Open Government at the National Archives

Selected Comments from the Archives.gov ACSI Survey

  • Outstanding content and quality of content.
  • Easy access to the information that I needed.
  • Clarity and excellent thought that went into presentation.
  • The ease of navigating and reading the information, you've done a great job - THANKS!.

Plain Writing at the National Archives

The National Archives is committed to improving our service to the public. We will use plain language in all our communications so that the public can easily understand them. You can help us comply with the Plain Writing Act!

How You Can Help

If you have suggestions on ways to improve our documents and/or website, we'd like to hear from you!

Please include the URL of the web page or the name of the document, and we will work to make it easier for you to:

  • find what you need
  • understand what you read
  • use it the first time you read it
  • accomplish your task

How are we meeting the goals of the Plain Writing Act?

  1. Our Working Group developed these tools to help employees use plain language:

    National Archives staff are continually informed about plain writing through internal newsletter articles, an internal web page, weekly writing tips, and blog posts on plain writing.

  2. We've assigned staff to oversee our plain writing efforts:

  3. We're training our staff to use plain language in any document that:

    • provides information about any of our services and benefits;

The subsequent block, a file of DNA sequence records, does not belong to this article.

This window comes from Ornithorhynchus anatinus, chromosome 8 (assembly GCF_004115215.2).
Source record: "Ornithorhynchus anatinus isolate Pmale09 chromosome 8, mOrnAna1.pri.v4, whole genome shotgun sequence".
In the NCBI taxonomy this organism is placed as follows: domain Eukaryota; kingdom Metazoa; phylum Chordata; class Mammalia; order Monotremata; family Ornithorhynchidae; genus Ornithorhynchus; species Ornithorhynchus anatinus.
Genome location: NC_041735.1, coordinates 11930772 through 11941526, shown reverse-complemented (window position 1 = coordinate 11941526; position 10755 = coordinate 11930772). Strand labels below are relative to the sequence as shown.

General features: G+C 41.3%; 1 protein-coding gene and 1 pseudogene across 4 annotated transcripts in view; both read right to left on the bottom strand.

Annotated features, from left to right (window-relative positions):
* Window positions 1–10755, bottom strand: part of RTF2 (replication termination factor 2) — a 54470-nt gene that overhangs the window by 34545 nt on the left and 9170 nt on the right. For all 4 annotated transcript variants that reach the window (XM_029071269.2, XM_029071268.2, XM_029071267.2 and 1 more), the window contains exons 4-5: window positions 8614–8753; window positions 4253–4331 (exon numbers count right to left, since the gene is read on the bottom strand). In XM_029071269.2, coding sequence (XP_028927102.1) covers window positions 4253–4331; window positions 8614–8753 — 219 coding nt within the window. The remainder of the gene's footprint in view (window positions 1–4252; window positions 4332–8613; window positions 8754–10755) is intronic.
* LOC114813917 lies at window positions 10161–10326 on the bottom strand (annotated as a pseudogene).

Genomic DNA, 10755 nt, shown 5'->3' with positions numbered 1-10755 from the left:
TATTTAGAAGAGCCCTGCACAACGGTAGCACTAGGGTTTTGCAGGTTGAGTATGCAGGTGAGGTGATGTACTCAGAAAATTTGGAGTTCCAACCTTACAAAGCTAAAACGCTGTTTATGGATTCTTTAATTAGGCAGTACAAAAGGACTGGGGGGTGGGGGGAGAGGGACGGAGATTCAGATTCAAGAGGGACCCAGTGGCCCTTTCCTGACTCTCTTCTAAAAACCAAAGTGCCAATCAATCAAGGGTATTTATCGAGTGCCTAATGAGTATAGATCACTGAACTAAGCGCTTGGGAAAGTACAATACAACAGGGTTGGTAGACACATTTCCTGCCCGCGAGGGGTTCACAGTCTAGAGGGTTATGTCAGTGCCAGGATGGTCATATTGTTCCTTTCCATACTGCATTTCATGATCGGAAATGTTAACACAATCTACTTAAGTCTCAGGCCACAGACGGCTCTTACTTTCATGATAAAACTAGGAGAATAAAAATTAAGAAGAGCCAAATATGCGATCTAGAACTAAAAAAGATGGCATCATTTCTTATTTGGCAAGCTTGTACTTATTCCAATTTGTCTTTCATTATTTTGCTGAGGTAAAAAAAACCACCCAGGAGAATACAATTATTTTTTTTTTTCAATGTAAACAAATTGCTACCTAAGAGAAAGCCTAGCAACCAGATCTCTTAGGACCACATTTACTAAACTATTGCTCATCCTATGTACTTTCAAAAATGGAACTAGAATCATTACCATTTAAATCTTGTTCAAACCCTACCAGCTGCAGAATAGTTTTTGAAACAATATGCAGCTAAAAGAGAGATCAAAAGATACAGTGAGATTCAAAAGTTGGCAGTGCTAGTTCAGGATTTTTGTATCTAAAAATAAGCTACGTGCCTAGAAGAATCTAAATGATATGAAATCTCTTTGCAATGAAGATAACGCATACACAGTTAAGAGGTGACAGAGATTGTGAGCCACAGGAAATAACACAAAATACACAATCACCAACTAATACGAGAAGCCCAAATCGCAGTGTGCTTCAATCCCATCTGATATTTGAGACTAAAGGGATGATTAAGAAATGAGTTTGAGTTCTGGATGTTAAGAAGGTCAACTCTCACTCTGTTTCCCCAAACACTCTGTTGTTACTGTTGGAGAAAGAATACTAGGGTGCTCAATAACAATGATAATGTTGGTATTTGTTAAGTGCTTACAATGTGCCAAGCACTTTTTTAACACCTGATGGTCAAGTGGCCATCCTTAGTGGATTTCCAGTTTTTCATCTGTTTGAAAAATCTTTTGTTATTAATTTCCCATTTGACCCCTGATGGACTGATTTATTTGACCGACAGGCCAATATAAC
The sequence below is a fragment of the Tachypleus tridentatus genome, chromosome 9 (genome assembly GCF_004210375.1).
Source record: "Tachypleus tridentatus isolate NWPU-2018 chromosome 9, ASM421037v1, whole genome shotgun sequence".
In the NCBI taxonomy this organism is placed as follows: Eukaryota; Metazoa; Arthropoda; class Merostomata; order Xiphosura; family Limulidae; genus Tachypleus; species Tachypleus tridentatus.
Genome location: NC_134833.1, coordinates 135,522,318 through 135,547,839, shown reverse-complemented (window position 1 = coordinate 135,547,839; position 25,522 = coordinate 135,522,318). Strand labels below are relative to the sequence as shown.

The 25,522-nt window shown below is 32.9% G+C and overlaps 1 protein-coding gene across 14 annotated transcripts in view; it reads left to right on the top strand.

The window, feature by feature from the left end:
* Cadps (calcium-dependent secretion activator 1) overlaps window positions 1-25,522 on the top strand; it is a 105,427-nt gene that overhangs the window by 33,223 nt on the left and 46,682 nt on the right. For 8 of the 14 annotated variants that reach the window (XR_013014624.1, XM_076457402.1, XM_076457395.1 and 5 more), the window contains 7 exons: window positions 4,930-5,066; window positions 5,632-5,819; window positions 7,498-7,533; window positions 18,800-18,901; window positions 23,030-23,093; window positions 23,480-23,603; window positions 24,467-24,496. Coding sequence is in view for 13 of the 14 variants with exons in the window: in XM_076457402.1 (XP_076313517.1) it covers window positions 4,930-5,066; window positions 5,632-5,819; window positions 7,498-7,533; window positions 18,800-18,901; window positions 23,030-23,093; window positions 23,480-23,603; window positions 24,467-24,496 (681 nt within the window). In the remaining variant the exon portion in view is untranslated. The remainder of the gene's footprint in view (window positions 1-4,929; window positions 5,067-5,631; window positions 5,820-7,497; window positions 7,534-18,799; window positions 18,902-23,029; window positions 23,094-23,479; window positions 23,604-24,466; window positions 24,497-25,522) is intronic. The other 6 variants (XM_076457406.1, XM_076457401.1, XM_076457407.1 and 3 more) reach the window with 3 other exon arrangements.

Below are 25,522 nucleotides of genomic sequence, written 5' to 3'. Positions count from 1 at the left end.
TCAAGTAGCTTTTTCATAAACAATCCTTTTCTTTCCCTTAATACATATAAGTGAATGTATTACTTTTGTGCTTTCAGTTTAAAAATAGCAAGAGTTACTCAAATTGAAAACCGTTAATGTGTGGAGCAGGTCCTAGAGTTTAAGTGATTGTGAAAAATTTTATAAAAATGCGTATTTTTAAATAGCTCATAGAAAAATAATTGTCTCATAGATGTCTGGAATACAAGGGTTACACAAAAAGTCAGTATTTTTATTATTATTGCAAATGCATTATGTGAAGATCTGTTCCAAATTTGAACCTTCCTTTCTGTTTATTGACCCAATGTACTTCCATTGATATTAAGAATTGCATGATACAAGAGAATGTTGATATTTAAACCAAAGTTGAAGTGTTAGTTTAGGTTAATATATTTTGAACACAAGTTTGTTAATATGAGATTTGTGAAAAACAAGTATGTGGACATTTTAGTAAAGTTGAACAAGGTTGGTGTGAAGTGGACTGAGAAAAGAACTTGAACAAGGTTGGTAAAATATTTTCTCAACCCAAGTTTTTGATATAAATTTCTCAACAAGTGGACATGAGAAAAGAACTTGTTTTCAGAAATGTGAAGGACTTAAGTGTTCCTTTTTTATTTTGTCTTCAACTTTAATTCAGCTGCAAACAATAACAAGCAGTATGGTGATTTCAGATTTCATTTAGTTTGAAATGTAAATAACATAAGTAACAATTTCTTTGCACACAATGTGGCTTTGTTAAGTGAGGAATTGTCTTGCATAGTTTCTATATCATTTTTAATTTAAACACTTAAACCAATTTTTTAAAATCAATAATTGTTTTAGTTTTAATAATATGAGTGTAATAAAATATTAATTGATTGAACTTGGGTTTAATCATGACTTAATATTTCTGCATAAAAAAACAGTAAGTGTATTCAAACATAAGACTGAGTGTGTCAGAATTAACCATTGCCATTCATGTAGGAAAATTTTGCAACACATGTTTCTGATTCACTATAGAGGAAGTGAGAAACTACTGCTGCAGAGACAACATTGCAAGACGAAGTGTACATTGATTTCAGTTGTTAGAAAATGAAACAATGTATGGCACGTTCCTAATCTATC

• is necessary to obtain any of our benefits or services; or
    • explains how to comply with a National Archives requirement.

    National Archives employees — including archivists, contract officers, education staff, exhibit specialists, press officers, supervisors — who write or edit public information take a plain writing course.

    We offer training throughout the year. The types of training and number of employees who completed the courses are:
    Type of plain writing training Webinars Online training Instructor-led training
    Number of employees trained from April to December 2012 10 713 50
    Number of employees trained in 2013 35 129 66
  4. We're giving and getting feedback from staff about plain language:
    • National Archives staff provide quarterly progress reports based on a plain writing directive.

    • The Plain Writing Team advises staff about their content.

    • View Before and After examples.

  5. We're consulting our customers about plain language:

    We use surveys to ask readers if our use of plain writing has improved their experience with the National Archives, and analyze the survey results annually.

    On Archives.gov, we use the ACSI Customer Satisfaction Survey, which includes plain language specific questions, to measure customer satisfaction.

    Plain Language Questions (1-10 scale):
    • Please rate the clarity of the wording on Archives.gov.
    • Please rate how well you understand the wording on Archives.gov.
    • Please rate Archives.gov on its use of short, clear sentences.
    We review and post data online from the survey each month:
    • The current Archives.gov Content Satisfaction score is 77 out of 100 (Source:   April 2013 - March 2014 Content Satisfaction average score)
    • View more Archives.gov Metrics

    Center for Plain Language ClearMark Awards

    The ClearMark Awards are given to the best plain language documents and web sites.

    The National Archives redesigned website was selected as a winner in the Website / Dynamic Media: Public Sector category at the 2011 ClearMark Awards.

  6. We'll report our progress and compliance with the Plain Writing Act to Congress and the public by April 13 each year:

    You can download and view a copy of our reports below:

    View how we're doing:

What is the Plain Writing Act?

The Plain Writing Act of 2010 requires federal agencies to write "clear Government communication that the public can understand and use."

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